Administrative expenses are tracked separately in an organization’s accounting system for reporting on financial statements and the IRS Form 990. However, to determine the true cost of a program, a portion of them needs to be added to the program specific costs and the shared costs for an individual program. Just as administrative expenses are included in the price Apple sets for an iPhone, nonprofits need to include administrative expenses when determining what it costs to educate a youth, provide a meal, put on a theater show, or house an older adult. Administrative costs can be split in many ways, though we typically see them split by a program’s percentage of direct expenses (direct expenses/(total expenses-administrative expenses)).

For most organizations, personnel expenses are the largest portion of their budget, typically making up close to 80% of total expenses. Therefore, in determining the true costs, it is best to begin by identifying where staff are spending their time. Leadership positions like the Executive Director or a Program Director will find this difficult as they split time between multiple programs. However, at least having an estimate of where people are spending time is essential for determining true costs. Wade through the difficulty of splitting time knowing you can always adjust later. Note that your guide should not be in which programs people are funded, but rather where are they actually spending time.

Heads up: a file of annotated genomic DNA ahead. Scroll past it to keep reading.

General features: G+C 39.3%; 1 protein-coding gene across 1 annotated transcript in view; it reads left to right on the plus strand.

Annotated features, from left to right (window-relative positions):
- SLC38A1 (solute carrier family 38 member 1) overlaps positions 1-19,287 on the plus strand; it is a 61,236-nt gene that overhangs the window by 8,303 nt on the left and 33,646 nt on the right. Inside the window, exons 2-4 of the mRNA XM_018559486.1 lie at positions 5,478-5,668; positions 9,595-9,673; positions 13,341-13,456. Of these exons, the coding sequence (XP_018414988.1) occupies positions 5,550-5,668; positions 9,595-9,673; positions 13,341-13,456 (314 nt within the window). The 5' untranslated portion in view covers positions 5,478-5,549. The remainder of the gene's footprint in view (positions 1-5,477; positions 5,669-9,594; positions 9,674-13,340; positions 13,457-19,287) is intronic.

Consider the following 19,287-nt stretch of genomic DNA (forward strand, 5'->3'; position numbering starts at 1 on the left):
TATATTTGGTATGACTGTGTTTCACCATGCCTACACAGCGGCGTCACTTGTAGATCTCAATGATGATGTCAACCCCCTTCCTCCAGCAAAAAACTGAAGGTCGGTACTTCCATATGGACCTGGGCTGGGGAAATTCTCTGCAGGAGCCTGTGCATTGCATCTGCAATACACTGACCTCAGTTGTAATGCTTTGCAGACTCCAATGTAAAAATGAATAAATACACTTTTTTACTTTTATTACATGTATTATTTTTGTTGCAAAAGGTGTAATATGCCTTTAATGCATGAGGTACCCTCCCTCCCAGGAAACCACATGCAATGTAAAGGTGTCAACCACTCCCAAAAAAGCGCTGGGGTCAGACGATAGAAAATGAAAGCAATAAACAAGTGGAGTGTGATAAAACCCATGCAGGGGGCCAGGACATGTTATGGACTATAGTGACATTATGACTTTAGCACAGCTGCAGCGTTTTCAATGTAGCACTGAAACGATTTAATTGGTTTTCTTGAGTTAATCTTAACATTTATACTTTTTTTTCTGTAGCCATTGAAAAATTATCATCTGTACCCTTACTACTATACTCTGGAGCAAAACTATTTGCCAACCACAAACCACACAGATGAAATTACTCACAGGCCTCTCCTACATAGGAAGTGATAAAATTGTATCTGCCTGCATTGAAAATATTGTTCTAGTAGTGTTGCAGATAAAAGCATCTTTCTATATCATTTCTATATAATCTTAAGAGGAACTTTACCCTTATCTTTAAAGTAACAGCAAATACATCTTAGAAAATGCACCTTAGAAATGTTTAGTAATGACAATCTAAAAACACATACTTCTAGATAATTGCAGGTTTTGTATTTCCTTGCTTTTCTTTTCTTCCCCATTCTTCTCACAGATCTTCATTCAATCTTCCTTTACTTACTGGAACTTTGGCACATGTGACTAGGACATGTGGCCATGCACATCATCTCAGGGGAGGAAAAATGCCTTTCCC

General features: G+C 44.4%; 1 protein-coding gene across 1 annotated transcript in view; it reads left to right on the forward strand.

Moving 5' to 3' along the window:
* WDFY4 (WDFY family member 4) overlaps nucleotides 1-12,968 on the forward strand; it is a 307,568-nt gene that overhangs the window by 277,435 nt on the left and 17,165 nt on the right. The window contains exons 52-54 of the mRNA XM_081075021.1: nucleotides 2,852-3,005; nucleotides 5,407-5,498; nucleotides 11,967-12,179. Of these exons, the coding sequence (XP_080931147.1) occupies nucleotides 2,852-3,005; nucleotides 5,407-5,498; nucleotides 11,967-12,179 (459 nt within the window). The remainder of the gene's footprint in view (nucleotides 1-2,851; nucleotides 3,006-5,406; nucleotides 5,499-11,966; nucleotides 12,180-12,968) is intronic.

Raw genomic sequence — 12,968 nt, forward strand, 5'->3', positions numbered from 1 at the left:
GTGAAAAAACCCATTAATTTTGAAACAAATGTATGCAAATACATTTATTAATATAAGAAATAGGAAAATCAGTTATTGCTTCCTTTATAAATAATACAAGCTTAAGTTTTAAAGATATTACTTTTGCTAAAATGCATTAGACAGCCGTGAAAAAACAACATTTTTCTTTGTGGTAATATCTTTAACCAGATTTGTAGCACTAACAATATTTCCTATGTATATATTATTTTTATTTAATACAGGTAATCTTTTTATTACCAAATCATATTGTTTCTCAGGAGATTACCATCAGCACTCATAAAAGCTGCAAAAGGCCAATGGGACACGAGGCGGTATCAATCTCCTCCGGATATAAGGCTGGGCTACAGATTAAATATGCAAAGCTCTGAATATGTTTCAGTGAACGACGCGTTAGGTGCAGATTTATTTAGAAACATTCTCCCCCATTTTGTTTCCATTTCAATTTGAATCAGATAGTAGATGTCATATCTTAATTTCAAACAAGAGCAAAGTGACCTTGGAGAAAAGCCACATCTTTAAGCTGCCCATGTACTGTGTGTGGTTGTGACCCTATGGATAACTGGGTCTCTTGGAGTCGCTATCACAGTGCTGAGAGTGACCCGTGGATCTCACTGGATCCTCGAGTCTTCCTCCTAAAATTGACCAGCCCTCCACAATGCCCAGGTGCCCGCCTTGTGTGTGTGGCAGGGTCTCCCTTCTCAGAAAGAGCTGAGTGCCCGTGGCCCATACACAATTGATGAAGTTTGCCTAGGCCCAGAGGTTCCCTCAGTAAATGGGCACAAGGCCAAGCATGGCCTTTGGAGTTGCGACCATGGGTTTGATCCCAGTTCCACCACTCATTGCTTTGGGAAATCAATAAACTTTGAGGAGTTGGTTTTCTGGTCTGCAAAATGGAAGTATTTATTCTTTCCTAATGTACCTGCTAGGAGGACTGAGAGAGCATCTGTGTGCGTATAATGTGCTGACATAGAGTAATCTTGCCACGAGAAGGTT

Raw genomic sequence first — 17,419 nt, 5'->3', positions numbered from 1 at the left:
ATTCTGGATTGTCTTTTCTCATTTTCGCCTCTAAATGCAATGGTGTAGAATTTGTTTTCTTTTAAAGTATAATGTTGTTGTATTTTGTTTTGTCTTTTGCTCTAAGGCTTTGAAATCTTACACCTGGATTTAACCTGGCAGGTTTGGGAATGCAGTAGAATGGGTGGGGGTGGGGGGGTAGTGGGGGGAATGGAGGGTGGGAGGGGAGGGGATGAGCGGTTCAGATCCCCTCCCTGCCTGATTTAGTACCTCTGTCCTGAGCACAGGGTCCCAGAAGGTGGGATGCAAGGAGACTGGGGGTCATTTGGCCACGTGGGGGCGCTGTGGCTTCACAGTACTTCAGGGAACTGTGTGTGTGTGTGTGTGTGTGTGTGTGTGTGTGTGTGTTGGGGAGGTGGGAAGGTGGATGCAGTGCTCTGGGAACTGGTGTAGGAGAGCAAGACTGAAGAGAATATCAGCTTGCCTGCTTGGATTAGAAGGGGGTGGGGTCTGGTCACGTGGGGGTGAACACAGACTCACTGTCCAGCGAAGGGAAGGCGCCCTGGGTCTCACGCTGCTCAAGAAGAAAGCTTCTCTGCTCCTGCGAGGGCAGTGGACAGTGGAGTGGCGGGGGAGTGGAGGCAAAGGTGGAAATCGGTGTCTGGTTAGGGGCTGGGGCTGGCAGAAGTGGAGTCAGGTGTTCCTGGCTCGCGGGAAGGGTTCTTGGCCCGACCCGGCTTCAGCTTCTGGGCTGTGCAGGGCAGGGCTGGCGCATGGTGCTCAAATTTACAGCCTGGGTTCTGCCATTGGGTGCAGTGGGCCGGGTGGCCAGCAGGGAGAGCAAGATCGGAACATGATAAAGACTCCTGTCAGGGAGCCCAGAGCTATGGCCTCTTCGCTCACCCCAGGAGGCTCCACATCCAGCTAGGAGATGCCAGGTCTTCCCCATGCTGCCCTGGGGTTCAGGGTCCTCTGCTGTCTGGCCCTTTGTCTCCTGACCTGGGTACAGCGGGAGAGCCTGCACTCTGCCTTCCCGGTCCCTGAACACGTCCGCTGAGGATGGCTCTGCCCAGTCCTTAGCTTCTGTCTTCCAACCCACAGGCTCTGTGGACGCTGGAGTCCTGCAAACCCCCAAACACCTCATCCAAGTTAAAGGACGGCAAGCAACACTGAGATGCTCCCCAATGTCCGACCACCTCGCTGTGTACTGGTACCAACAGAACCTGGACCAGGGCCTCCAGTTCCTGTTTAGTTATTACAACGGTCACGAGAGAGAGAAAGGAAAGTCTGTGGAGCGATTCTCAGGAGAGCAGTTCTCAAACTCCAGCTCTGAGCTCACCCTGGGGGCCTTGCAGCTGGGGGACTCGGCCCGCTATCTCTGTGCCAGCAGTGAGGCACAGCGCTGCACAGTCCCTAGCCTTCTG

Unfortunately, many organizations don’t calculate the true costs of their programs. There are a number of reasons for this, including:

  • Donors are not asking for it: True, donors might not come out and specifically ask for the true cost of a program, but they indirectly are curious about it if they want to contribute to the organization’s impact. Calculating the true cost allows an organization to make sure it can financially deliver what it is programmatically promising a donor.